For example, The WSJ recently reported that well educated humanities students were most valued by first class high paying employers if any such well educated humanities students could be found. But finding them was increasingly rare. Thence they were precious commodities wherever found as the shortage of honest to goodness educated college and university graduates of any sort was reaching critical proportions, now indeed a national emergency.

      Here I believe that the base problem is how the system today is set up to fail. The current system of higher education demands that university Research be a war with, and ultimately destroy, the teaching the students, and other subjects they must master.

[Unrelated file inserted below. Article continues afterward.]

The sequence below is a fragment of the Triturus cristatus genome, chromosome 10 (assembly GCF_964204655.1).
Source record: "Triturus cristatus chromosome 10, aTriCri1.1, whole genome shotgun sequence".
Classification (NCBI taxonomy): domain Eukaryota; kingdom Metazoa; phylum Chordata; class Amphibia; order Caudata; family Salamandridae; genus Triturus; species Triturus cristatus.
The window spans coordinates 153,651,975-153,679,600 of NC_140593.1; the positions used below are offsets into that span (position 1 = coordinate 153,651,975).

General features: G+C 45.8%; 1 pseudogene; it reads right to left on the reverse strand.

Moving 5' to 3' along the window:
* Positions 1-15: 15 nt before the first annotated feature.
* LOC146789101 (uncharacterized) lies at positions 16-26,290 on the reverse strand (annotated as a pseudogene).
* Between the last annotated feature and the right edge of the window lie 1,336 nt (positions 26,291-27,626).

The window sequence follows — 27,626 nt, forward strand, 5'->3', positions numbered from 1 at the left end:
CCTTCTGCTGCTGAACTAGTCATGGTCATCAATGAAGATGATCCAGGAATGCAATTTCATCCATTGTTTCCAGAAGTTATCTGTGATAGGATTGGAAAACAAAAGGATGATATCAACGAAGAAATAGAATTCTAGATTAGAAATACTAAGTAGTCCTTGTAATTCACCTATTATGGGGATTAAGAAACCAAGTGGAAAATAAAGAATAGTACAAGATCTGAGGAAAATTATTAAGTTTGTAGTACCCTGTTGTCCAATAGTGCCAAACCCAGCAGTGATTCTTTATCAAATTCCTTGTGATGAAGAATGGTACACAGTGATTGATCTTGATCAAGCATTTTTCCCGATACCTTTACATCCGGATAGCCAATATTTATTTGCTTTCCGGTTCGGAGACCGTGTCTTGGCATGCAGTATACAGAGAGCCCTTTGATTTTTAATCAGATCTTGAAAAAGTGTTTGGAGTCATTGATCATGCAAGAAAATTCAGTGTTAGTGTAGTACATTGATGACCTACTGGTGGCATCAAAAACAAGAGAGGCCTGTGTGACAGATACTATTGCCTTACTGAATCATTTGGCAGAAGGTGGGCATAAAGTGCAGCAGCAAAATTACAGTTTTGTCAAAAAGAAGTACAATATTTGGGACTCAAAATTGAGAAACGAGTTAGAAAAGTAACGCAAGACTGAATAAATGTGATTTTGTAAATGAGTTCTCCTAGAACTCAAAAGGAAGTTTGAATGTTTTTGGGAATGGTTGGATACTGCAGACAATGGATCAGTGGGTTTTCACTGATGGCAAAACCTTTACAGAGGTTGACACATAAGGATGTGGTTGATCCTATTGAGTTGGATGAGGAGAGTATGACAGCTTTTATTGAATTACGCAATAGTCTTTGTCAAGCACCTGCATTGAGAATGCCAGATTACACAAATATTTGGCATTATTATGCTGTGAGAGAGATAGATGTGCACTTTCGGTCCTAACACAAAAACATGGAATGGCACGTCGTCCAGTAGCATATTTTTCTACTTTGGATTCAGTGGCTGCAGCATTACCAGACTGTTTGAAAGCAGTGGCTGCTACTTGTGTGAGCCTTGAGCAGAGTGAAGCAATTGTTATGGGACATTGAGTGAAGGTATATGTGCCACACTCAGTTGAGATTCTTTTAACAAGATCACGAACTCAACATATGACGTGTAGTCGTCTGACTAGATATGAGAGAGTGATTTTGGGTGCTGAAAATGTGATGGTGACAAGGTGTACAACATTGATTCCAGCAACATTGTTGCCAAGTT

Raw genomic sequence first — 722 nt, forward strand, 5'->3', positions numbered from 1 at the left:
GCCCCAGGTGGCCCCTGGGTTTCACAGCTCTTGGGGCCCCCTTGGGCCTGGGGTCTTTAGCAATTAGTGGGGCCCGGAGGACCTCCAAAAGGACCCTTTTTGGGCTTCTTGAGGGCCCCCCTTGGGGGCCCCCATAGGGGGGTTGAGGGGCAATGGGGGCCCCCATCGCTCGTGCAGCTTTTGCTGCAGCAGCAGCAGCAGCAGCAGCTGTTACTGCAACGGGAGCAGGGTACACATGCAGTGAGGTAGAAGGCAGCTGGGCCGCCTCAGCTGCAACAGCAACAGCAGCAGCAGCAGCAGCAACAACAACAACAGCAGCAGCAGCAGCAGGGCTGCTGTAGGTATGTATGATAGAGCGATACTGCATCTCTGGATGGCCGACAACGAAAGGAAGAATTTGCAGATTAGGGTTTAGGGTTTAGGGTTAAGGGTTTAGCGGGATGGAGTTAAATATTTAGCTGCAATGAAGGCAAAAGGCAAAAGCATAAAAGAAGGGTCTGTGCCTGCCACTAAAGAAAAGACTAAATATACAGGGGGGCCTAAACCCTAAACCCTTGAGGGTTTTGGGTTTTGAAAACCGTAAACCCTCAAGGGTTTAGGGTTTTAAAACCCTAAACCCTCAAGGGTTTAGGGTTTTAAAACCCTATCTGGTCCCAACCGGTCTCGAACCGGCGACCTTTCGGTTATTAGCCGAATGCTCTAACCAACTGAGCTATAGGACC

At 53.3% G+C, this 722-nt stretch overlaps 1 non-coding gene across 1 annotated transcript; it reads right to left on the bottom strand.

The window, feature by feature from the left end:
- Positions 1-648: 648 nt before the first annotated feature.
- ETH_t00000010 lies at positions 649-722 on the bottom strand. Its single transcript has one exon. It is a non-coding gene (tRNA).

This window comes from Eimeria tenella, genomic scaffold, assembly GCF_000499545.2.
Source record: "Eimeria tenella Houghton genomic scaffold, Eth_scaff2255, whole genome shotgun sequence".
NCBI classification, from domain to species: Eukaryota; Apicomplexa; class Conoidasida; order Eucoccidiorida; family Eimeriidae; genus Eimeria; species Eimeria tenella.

Indeed today’s system is set up to almost insure that the ever increasing demands of research destroy the integrity and viability of all the other components of a students education, those critical teaching and learning experiences and tools that students need if they are to have a good chance at a real education: to find out who they are, who they want to strive to be, what they valued at their core, and how to go about the vital task of building an examined life worth living. One that can give their life and their work that meaning that can only grow out of their own core convictions that they have settled upon for themselves after their own hard work, instead of the those dictated to them by the neurotic ideologies of their professors.